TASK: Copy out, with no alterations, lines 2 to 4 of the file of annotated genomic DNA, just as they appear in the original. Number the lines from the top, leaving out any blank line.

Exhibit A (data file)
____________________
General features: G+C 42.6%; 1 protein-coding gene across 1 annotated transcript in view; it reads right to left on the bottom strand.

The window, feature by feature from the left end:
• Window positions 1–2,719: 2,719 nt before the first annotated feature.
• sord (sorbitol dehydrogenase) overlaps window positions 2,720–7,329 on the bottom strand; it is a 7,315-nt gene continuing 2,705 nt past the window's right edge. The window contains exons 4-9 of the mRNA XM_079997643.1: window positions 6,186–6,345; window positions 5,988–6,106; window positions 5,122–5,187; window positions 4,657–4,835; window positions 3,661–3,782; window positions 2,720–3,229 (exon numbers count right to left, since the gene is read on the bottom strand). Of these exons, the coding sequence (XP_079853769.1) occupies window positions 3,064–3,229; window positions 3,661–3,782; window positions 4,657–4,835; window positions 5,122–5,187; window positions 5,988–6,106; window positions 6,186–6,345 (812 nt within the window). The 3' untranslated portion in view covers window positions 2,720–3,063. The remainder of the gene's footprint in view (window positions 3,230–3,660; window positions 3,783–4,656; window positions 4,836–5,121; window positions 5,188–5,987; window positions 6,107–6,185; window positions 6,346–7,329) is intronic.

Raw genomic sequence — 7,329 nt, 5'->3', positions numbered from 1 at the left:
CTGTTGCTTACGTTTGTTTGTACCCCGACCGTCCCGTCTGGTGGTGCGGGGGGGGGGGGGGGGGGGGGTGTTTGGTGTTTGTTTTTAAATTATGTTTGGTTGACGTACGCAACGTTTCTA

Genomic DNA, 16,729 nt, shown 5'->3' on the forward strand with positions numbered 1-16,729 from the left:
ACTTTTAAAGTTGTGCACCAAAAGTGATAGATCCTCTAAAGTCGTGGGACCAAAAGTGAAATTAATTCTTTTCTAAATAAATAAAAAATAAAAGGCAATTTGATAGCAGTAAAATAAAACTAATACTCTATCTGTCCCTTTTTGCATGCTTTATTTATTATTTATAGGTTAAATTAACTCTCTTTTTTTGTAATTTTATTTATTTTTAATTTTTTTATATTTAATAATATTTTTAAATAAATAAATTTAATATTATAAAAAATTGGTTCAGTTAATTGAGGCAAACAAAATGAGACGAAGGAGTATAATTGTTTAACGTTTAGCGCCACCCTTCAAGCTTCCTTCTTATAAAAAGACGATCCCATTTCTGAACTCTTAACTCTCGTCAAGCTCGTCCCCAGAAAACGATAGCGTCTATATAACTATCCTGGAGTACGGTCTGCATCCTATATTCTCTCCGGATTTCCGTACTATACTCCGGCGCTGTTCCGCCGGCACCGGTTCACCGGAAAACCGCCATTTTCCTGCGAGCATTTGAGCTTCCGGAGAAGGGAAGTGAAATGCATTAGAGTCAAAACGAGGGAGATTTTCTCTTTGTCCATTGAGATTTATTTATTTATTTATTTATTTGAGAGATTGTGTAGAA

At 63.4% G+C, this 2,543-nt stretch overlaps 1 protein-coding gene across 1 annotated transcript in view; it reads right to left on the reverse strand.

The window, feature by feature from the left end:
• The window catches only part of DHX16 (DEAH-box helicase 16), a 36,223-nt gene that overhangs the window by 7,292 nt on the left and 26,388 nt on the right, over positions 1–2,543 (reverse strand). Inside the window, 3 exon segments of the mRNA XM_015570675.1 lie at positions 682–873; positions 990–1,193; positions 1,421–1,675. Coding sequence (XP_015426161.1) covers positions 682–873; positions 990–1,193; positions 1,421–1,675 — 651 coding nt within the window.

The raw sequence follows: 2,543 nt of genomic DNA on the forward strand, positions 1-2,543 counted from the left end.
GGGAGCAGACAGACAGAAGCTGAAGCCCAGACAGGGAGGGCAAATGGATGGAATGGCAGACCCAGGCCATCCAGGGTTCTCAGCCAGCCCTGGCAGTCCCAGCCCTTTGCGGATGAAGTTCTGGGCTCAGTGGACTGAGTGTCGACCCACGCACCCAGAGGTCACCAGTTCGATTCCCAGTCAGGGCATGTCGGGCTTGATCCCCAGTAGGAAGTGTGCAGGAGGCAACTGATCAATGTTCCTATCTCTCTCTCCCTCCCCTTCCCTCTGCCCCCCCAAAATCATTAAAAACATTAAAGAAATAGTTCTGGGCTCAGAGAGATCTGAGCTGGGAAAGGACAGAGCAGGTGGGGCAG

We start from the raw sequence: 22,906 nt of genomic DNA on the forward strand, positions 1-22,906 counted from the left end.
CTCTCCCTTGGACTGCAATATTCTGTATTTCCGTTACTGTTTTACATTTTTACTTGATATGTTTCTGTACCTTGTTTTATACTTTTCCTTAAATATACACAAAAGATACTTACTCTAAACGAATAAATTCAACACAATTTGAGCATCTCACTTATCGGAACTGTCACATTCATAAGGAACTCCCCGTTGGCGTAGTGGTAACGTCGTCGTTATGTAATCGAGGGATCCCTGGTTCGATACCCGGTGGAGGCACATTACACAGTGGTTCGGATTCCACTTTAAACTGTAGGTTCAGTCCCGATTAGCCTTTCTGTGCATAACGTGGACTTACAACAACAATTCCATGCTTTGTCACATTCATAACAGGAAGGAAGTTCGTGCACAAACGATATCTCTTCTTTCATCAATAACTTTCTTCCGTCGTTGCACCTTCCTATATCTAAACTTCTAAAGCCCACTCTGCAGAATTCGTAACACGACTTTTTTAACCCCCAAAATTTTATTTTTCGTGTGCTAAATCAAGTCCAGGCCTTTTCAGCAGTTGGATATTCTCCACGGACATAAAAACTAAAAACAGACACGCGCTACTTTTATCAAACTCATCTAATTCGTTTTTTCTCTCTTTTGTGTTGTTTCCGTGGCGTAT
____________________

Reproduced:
The window, feature by feature from the left end:
• Window positions 1–2,719: 2,719 nt before the first annotated feature.
• sord (sorbitol dehydrogenase) overlaps window positions 2,720–7,329 on the bottom strand; it is a 7,315-nt gene continuing 2,705 nt past the window's right edge. The window contains exons 4-9 of the mRNA XM_079997643.1: window positions 6,186–6,345; window positions 5,988–6,106; window positions 5,122–5,187; window positions 4,657–4,835; window positions 3,661–3,782; window positions 2,720–3,229 (exon numbers count right to left, since the gene is read on the bottom strand). Of these exons, the coding sequence (XP_079853769.1) occupies window positions 3,064–3,229; window positions 3,661–3,782; window positions 4,657–4,835; window positions 5,122–5,187; window positions 5,988–6,106; window positions 6,186–6,345 (812 nt within the window). The 3' untranslated portion in view covers window positions 2,720–3,063. The remainder of the gene's footprint in view (window positions 3,230–3,660; window positions 3,783–4,656; window positions 4,836–5,121; window positions 5,188–5,987; window positions 6,107–6,185; window positions 6,346–7,329) is intronic.